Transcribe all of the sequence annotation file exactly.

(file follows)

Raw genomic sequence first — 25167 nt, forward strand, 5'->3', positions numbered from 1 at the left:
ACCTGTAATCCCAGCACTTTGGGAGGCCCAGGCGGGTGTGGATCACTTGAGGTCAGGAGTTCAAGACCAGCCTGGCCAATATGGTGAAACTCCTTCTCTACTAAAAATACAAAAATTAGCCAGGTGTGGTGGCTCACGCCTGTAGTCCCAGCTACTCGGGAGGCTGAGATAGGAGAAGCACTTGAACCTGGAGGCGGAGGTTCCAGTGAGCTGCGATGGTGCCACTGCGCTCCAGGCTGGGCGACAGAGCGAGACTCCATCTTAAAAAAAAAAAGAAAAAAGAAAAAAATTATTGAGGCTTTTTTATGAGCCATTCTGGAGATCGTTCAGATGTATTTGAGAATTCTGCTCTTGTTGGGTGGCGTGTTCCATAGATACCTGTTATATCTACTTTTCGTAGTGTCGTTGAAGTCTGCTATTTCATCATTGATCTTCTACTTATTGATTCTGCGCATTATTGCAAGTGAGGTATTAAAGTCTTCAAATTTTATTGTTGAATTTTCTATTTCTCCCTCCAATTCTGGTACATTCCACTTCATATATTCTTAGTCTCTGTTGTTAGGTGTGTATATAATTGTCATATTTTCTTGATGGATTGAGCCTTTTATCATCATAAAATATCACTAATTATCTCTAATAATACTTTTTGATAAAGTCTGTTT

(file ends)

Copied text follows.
Raw genomic sequence first — 25167 nt, forward strand, 5'->3', positions numbered from 1 at the left:
ACCTGTAATCCCAGCACTTTGGGAGGCCCAGGCGGGTGTGGATCACTTGAGGTCAGGAGTTCAAGACCAGCCTGGCCAATATGGTGAAACTCCTTCTCTACTAAAAATACAAAAATTAGCCAGGTGTGGTGGCTCACGCCTGTAGTCCCAGCTACTCGGGAGGCTGAGATAGGAGAAGCACTTGAACCTGGAGGCGGAGGTTCCAGTGAGCTGCGATGGTGCCACTGCGCTCCAGGCTGGGCGACAGAGCGAGACTCCATCTTAAAAAAAAAAAGAAAAAAGAAAAAAATTATTGAGGCTTTTTTATGAGCCATTCTGGAGATCGTTCAGATGTATTTGAGAATTCTGCTCTTGTTGGGTGGCGTGTTCCATAGATACCTGTTATATCTACTTTTCGTAGTGTCGTTGAAGTCTGCTATTTCATCATTGATCTTCTACTTATTGATTCTGCGCATTATTGCAAGTGAGGTATTAAAGTCTTCAAATTTTATTGTTGAATTTTCTATTTCTCCCTCCAATTCTGGTACATTCCACTTCATATATTCTTAGTCTCTGTTGTTAGGTGTGTATATAATTGTCATATTTTCTTGATGGATTGAGCCTTTTATCATCATAAAATATCACTAATTATCTCTAATAATACTTTTTGATAAAGTCTGTTT